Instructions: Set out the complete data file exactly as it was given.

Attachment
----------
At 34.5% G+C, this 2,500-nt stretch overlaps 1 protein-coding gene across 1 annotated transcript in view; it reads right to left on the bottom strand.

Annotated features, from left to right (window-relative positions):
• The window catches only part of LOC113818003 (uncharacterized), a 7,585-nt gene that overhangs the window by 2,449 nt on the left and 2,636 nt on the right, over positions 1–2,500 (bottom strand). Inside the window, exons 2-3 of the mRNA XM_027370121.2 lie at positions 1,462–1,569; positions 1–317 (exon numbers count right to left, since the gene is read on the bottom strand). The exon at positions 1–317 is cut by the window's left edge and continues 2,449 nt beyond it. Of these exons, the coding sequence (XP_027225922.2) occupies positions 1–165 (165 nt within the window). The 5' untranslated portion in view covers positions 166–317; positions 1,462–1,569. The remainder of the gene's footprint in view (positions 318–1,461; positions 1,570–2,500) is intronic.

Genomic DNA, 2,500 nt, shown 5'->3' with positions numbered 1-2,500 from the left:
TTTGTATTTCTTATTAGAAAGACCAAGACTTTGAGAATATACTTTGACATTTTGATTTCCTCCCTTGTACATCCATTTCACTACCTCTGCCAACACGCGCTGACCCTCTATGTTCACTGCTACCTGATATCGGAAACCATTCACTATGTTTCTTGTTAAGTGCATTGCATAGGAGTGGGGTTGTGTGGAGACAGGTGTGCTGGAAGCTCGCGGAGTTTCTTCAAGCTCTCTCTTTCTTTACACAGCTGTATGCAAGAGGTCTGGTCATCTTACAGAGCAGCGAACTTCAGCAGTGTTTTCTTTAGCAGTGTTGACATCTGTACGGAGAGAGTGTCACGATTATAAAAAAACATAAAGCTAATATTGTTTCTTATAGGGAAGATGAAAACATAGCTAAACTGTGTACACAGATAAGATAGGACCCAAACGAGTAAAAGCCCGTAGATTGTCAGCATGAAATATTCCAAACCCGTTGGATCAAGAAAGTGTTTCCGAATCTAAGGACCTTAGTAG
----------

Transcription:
At 34.5% G+C, this 2,500-nt stretch overlaps 1 protein-coding gene across 1 annotated transcript in view; it reads right to left on the bottom strand.

Annotated features, from left to right (window-relative positions):
• The window catches only part of LOC113818003 (uncharacterized), a 7,585-nt gene that overhangs the window by 2,449 nt on the left and 2,636 nt on the right, over positions 1–2,500 (bottom strand). Inside the window, exons 2-3 of the mRNA XM_027370121.2 lie at positions 1,462–1,569; positions 1–317 (exon numbers count right to left, since the gene is read on the bottom strand). The exon at positions 1–317 is cut by the window's left edge and continues 2,449 nt beyond it. Of these exons, the coding sequence (XP_027225922.2) occupies positions 1–165 (165 nt within the window). The 5' untranslated portion in view covers positions 166–317; positions 1,462–1,569. The remainder of the gene's footprint in view (positions 318–1,461; positions 1,570–2,500) is intronic.

Genomic DNA, 2,500 nt, shown 5'->3' with positions numbered 1-2,500 from the left:
TTTGTATTTCTTATTAGAAAGACCAAGACTTTGAGAATATACTTTGACATTTTGATTTCCTCCCTTGTACATCCATTTCACTACCTCTGCCAACACGCGCTGACCCTCTATGTTCACTGCTACCTGATATCGGAAACCATTCACTATGTTTCTTGTTAAGTGCATTGCATAGGAGTGGGGTTGTGTGGAGACAGGTGTGCTGGAAGCTCGCGGAGTTTCTTCAAGCTCTCTCTTTCTTTACACAGCTGTATGCAAGAGGTCTGGTCATCTTACAGAGCAGCGAACTTCAGCAGTGTTTTCTTTAGCAGTGTTGACATCTGTACGGAGAGAGTGTCACGATTATAAAAAAACATAAAGCTAATATTGTTTCTTATAGGGAAGATGAAAACATAGCTAAACTGTGTACACAGATAAGATAGGACCCAAACGAGTAAAAGCCCGTAGATTGTCAGCATGAAATATTCCAAACCCGTTGGATCAAGAAAGTGTTTCCGAATCTAAGGACCTTAGTAG